Singin' and Swingin' and Gettin' Merry Like Christmas is the third book
of Maya Angelou's six-volume autobiography series. Set between 1949 and
1955, the book largely spans Angelou's twenties. In this volume,
Angelou describes her struggles to support her young son, form
meaningful relationships and forge a successful career in the
entertainment world. The work's 1976 publication was the first time an
African American woman had expanded her life story into a third volume.
Scholar Dolly McPherson called the book "a graphic portrait of the
adult self in bloom", while critic Lyman B. Hagen called it "a journey
of discovery and rebirth". In Swingin' and Singin, Angelou examines
many of the same subjects and themes in her previous autobiographies,
including travel, music, race, conflict, and motherhood. Angelou
depicts the conflict she felt as a single mother, despite her success
as a performer as she travels Europe with the musical Porgy and Bess.
Her depictions of her travels, which take up 40 percent of the book,
have roots in the African American slave narrative.
Read the rest of this article:
Today's selected anniversaries:
Spanish conquistador Juan Ponce de León set foot on Florida, becoming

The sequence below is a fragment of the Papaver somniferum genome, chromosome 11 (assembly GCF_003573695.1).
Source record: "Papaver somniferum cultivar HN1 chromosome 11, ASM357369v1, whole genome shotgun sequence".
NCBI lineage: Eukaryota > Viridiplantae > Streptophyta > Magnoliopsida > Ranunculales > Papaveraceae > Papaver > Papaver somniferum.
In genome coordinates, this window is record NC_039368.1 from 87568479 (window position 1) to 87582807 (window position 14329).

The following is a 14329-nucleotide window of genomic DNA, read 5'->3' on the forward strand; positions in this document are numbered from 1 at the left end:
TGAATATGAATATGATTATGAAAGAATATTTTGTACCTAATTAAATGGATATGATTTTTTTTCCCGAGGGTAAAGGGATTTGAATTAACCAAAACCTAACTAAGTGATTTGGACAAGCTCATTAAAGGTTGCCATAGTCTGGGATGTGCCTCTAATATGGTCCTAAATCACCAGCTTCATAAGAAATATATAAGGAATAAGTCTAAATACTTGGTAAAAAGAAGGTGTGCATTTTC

the first European known to do so, purportedly while searching for the
Fountain of Youth in the New World.
War of the Second Coalition: British forces led by Vice Admiral Horatio
Nelson defeated the Dano-Norwegian fleet at the Battle of Copenhagen
off the coast of Copenhagen.
As the World Turns premiered on American television as the first
half-hour soap opera .
The Liberal Movement broke away from the Liberal and Country League in
Operation Defensive Shield: Approximately 200 Palestinian militants
fled the advancing Israel Defense Forces into the Church of the
Nativity in Bethlehem, starting a month-long standoff.
Wiktionary's word of the day:
Restless, apprehensive and fidgety
Wikiquote quote of the day:
My spirit to yours dear brother,
Do not mind because many sounding your name do not understand you,
I do not sound your name, but I understand you,
I specify you with joy O my comrade to salute you, and to salute
those who are with you, before and since, and those to come also,
That we all labor together transmitting the same charge and
We few equals indifferent of lands, indifferent of times,
enclosers of all continents, all castes, allowers of all theologies,
Compassionaters, perceivers, rapport of men,
We walk silent among
disputes and assertions, but reject not the disputers nor any thing
that is asserted,
We hear the bawling and din, we are reach'd at by divisions,
jealousies, recriminations on every side,
They close peremptorily upon us to surround us, my comrade,
walk unheld, free, the whole earth over, journeying up and down till we
make our ineffaceable mark upon time and the diverse eras,
Till we saturate time and eras, that the men and women of races, ages
to come, may prove brethren and lovers as we are.